2011 got started at .eduGuru by conducting a now, and the results are prepared in multiple formats.
Here’s a look at some of our favorite stuff. For what it’s worth, the full data has WAY more info than we’re covering here, and the summary PDF in the zip file has it presented nicely. We had a nice balance of results, nearly a 50/50 split between private and public schools, and a pretty even split of schools above and below 5,000 students.
On the video front, 97% of schools are making video (not surprising). If you aren’t you better get on it, because your competitors absolutely are. On top of it, 80% are doing at least some HD video. Quality matters, and it’s cheap to get in to HD video now. Don’t skimp on it.
“Two greatest things about using video are the ability provide rich experiences that can be shared and enjoyed widely and that we have talent — mainly student — who can produce it. Unfortunately, while everyone sees video as a significant tool, we’re not seeing any additional staffing or other resources to adequately meet demand.”~ Survey Comment
Budgets showed an interesting trend, with over half the respondents either spending nothing, or over $5,000 a year to create video. But, I think it’s important to know that even with now committed dollars, it’s still a world that is open with the right connections. Borrow equipment, use existing student workers to film and edit. It can be done. Though having money certainly helps.
“We are way behind in video production for the web and are currently looking to expand our staff - but for the time being only with a half-time position. Everyone wants more video, but financial support to make it happen has been minimal at best.”~ Survey Comment
Everyone on your campus should be considered a candidate to be a video producer, not just you. You should help. Be a voice of experience, but be willing to help them and even lean on them to supply you with the goods. It can really help spread out the workload, and might result in some happy, unexpected results. That said, marketing/PR/communications offices account for nearly a full 3/4 of the “control” of the video kingdom keys. In a way that’s good, because they are likely the best equipped to help others. At the same time, a fifth indicated no control, which is a bit scary since it means quality and consistency could be a huge issue.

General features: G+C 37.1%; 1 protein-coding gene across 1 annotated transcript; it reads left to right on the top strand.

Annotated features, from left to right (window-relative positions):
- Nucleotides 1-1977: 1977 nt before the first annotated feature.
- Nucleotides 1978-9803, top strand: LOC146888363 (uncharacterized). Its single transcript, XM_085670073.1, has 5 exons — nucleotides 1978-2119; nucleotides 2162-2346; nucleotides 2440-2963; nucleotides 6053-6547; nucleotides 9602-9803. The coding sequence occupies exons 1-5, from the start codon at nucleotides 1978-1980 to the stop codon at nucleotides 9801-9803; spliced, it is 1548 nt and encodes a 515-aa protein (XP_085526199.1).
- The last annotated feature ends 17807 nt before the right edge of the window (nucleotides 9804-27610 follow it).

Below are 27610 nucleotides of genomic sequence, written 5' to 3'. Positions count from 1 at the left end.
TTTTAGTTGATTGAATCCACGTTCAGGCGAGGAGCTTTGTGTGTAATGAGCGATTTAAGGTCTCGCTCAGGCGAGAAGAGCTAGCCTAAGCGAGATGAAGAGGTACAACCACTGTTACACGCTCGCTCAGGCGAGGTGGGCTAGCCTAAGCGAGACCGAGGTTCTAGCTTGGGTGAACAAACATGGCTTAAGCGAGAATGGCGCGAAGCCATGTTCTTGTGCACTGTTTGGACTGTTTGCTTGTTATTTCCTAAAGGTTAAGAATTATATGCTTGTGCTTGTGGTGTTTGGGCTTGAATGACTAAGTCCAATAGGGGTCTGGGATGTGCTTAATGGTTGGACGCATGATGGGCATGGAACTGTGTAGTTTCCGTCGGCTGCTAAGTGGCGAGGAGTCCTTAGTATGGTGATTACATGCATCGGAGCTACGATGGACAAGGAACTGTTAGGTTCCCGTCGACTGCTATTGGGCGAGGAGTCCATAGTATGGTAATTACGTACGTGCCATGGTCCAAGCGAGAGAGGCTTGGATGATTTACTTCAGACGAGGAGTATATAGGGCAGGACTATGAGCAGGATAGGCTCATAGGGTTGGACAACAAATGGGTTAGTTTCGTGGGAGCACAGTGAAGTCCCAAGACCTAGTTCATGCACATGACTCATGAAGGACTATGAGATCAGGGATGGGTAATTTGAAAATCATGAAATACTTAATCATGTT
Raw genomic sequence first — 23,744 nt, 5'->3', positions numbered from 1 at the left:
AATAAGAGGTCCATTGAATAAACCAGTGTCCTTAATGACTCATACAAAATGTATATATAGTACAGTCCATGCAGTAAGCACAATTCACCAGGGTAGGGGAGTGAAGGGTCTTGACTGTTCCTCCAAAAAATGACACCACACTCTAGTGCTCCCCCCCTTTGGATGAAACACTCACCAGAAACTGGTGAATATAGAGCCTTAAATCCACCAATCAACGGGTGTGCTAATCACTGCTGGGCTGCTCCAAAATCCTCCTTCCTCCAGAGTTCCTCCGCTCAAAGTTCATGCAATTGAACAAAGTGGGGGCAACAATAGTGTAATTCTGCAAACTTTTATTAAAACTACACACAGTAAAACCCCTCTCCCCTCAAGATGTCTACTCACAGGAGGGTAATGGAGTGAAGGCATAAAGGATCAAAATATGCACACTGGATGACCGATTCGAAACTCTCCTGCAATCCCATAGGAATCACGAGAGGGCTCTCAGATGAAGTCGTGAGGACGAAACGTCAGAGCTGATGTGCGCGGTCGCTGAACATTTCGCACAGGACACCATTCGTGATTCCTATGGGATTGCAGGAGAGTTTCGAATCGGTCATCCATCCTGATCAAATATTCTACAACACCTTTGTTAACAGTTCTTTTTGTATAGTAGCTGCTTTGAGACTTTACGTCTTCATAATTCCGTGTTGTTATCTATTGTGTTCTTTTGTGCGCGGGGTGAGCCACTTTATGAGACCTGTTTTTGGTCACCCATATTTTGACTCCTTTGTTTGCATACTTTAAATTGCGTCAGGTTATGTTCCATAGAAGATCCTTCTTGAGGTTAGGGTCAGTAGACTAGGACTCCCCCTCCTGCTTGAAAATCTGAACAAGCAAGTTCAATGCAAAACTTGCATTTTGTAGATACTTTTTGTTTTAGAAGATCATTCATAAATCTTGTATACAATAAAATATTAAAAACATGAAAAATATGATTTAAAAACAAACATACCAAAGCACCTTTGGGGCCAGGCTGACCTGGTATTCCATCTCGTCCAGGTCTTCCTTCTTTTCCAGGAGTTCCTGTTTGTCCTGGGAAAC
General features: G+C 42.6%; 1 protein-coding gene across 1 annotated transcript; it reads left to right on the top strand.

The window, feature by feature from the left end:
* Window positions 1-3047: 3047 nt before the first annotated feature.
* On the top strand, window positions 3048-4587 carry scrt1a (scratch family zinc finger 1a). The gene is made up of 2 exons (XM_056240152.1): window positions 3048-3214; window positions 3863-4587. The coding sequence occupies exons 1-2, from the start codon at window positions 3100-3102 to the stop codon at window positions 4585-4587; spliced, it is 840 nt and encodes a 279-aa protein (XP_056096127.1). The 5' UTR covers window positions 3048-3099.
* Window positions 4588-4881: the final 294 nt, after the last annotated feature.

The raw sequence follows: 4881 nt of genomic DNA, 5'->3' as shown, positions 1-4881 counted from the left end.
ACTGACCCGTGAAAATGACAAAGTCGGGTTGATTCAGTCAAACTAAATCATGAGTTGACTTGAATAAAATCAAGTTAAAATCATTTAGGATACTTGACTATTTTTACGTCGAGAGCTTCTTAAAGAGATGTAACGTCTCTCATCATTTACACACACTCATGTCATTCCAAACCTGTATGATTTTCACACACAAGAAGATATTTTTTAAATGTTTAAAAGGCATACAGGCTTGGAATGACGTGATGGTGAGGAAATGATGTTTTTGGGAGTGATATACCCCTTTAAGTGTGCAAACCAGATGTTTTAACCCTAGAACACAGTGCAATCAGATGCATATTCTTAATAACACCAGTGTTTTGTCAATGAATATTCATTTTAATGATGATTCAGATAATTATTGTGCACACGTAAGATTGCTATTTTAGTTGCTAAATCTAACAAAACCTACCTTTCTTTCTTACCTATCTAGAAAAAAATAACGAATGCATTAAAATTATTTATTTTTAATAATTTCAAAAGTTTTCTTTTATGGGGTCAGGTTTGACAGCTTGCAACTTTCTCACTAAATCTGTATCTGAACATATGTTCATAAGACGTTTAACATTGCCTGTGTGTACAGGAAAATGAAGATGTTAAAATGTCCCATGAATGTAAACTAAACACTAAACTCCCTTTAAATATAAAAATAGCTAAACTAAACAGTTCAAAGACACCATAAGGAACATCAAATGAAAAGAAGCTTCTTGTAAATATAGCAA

“Our social media specialist has been the one who has introduced video across the university. Many faculty and staff are now taking advantage of our HD Flip cams.”~ Survey Comment
Sad, sad sad. We have to do better than this. 65% are not captioning their videos. We gave some options as to the reasons, but ultimately there are no excuses that would mitigate potential lawsuits. We should all be doing at least something to caption some videos. It’s unrealistic for most people to try and do all of it (as indicated by only 10% managing that), but it’s simple to at least do some. Hopefully this improves.
This was just an interesting chance to get a snapshot of iTunesU penetration. Personally, I’m not sure this would hold up over a larger sampling, as anecdotally, I definitely don’t think half of schools I know are on it. But this will also be one to watch, as well as watch how it grows over time.
Here was a pleasant surprise. Almost a third of schools say they are at least trying out HTML5 video, despite the flux still happening in the spec. This is another one to watch, to see what the growth rate is.
No surprise, in the world of 3rd party hosts, YouTube wins big. Vimeo, despite accessibility issues, comes in second. Facebook is a fair third, and provides a good tool for injecting video directly into an audience. Livestream services are all pretty small still though.
“Almost all our video goes onto Youtube. Since pretty much every device out there supports Youtube playback, we find it bypasses the HTML5 video challenges at the moment.”~ Survey Comment
This is just a small sampling of what the full results reveal. In them, we also look at people hosting their own video vs. handing it off to 3rd parties and why. There are additional stats about how much video is made and for what purpose. Plus, tons of great comments that we couldn’t squeeze in here. Some of these stats are also included in my presentation on video strategy given during the.eduGuru Summit, the slides for which are included below. As always, all of , and is licensed under Creative Commons for you to use and build on, if desired.